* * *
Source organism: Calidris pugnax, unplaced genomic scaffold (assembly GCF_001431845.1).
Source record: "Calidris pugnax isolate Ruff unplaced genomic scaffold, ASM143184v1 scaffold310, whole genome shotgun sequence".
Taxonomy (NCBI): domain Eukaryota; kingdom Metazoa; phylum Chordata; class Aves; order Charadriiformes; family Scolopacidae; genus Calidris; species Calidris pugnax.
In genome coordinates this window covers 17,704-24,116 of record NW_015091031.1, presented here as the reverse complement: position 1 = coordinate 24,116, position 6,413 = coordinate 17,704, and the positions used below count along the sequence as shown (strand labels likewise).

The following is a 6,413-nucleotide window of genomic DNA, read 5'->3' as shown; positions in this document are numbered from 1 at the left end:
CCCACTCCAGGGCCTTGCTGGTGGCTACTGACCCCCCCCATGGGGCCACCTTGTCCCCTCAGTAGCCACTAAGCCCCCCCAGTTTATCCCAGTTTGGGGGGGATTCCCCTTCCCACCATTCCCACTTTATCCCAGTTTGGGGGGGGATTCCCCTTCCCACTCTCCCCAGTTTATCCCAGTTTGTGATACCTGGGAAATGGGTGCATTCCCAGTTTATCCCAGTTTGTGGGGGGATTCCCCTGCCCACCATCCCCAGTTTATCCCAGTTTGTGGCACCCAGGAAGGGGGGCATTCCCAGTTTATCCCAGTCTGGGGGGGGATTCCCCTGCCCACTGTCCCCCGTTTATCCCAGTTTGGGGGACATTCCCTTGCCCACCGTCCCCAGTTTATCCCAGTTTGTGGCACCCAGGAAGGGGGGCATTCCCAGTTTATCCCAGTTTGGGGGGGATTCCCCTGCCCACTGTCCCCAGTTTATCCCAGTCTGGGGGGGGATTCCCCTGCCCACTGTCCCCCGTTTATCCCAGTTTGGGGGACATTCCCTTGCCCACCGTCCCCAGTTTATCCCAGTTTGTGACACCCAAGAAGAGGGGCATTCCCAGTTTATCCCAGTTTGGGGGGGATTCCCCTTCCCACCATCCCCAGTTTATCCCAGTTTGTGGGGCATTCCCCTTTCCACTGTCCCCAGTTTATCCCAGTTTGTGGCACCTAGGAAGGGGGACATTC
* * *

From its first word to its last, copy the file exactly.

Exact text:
Source organism: Calidris pugnax, unplaced genomic scaffold (assembly GCF_001431845.1).
Source record: "Calidris pugnax isolate Ruff unplaced genomic scaffold, ASM143184v1 scaffold310, whole genome shotgun sequence".
Taxonomy (NCBI): domain Eukaryota; kingdom Metazoa; phylum Chordata; class Aves; order Charadriiformes; family Scolopacidae; genus Calidris; species Calidris pugnax.
In genome coordinates this window covers 17,704-24,116 of record NW_015091031.1, presented here as the reverse complement: position 1 = coordinate 24,116, position 6,413 = coordinate 17,704, and the positions used below count along the sequence as shown (strand labels likewise).

The following is a 6,413-nucleotide window of genomic DNA, read 5'->3' as shown; positions in this document are numbered from 1 at the left end:
CCCACTCCAGGGCCTTGCTGGTGGCTACTGACCCCCCCCATGGGGCCACCTTGTCCCCTCAGTAGCCACTAAGCCCCCCCAGTTTATCCCAGTTTGGGGGGGATTCCCCTTCCCACCATTCCCACTTTATCCCAGTTTGGGGGGGGATTCCCCTTCCCACTCTCCCCAGTTTATCCCAGTTTGTGATACCTGGGAAATGGGTGCATTCCCAGTTTATCCCAGTTTGTGGGGGGATTCCCCTGCCCACCATCCCCAGTTTATCCCAGTTTGTGGCACCCAGGAAGGGGGGCATTCCCAGTTTATCCCAGTCTGGGGGGGGATTCCCCTGCCCACTGTCCCCCGTTTATCCCAGTTTGGGGGACATTCCCTTGCCCACCGTCCCCAGTTTATCCCAGTTTGTGGCACCCAGGAAGGGGGGCATTCCCAGTTTATCCCAGTTTGGGGGGGATTCCCCTGCCCACTGTCCCCAGTTTATCCCAGTCTGGGGGGGGATTCCCCTGCCCACTGTCCCCCGTTTATCCCAGTTTGGGGGACATTCCCTTGCCCACCGTCCCCAGTTTATCCCAGTTTGTGACACCCAAGAAGAGGGGCATTCCCAGTTTATCCCAGTTTGGGGGGGATTCCCCTTCCCACCATCCCCAGTTTATCCCAGTTTGTGGGGCATTCCCCTTTCCACTGTCCCCAGTTTATCCCAGTTTGTGGCACCTAGGAAGGGGGACATTC